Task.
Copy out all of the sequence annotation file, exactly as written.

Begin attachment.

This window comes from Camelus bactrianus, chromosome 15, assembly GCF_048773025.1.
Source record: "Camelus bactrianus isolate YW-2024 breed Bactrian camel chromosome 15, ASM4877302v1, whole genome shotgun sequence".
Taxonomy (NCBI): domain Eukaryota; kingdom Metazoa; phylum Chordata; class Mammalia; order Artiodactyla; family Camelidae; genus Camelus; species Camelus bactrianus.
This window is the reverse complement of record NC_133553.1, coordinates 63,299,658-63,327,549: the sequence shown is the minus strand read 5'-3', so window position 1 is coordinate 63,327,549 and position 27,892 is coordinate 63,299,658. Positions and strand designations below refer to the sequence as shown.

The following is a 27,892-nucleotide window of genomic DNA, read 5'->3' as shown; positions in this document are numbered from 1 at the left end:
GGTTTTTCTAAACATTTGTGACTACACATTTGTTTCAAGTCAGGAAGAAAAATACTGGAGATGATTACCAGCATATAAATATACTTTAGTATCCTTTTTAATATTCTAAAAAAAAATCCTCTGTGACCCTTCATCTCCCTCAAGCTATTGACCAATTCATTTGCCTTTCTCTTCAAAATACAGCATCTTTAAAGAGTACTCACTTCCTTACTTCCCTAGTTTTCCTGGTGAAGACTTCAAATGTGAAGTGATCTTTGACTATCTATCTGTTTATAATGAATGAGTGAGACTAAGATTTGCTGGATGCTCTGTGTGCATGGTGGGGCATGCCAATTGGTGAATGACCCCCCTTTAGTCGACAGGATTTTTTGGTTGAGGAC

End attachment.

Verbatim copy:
This window comes from Camelus bactrianus, chromosome 15, assembly GCF_048773025.1.
Source record: "Camelus bactrianus isolate YW-2024 breed Bactrian camel chromosome 15, ASM4877302v1, whole genome shotgun sequence".
Taxonomy (NCBI): domain Eukaryota; kingdom Metazoa; phylum Chordata; class Mammalia; order Artiodactyla; family Camelidae; genus Camelus; species Camelus bactrianus.
This window is the reverse complement of record NC_133553.1, coordinates 63,299,658-63,327,549: the sequence shown is the minus strand read 5'-3', so window position 1 is coordinate 63,327,549 and position 27,892 is coordinate 63,299,658. Positions and strand designations below refer to the sequence as shown.

The following is a 27,892-nucleotide window of genomic DNA, read 5'->3' as shown; positions in this document are numbered from 1 at the left end:
GGTTTTTCTAAACATTTGTGACTACACATTTGTTTCAAGTCAGGAAGAAAAATACTGGAGATGATTACCAGCATATAAATATACTTTAGTATCCTTTTTAATATTCTAAAAAAAAATCCTCTGTGACCCTTCATCTCCCTCAAGCTATTGACCAATTCATTTGCCTTTCTCTTCAAAATACAGCATCTTTAAAGAGTACTCACTTCCTTACTTCCCTAGTTTTCCTGGTGAAGACTTCAAATGTGAAGTGATCTTTGACTATCTATCTGTTTATAATGAATGAGTGAGACTAAGATTTGCTGGATGCTCTGTGTGCATGGTGGGGCATGCCAATTGGTGAATGACCCCCCTTTAGTCGACAGGATTTTTTGGTTGAGGAC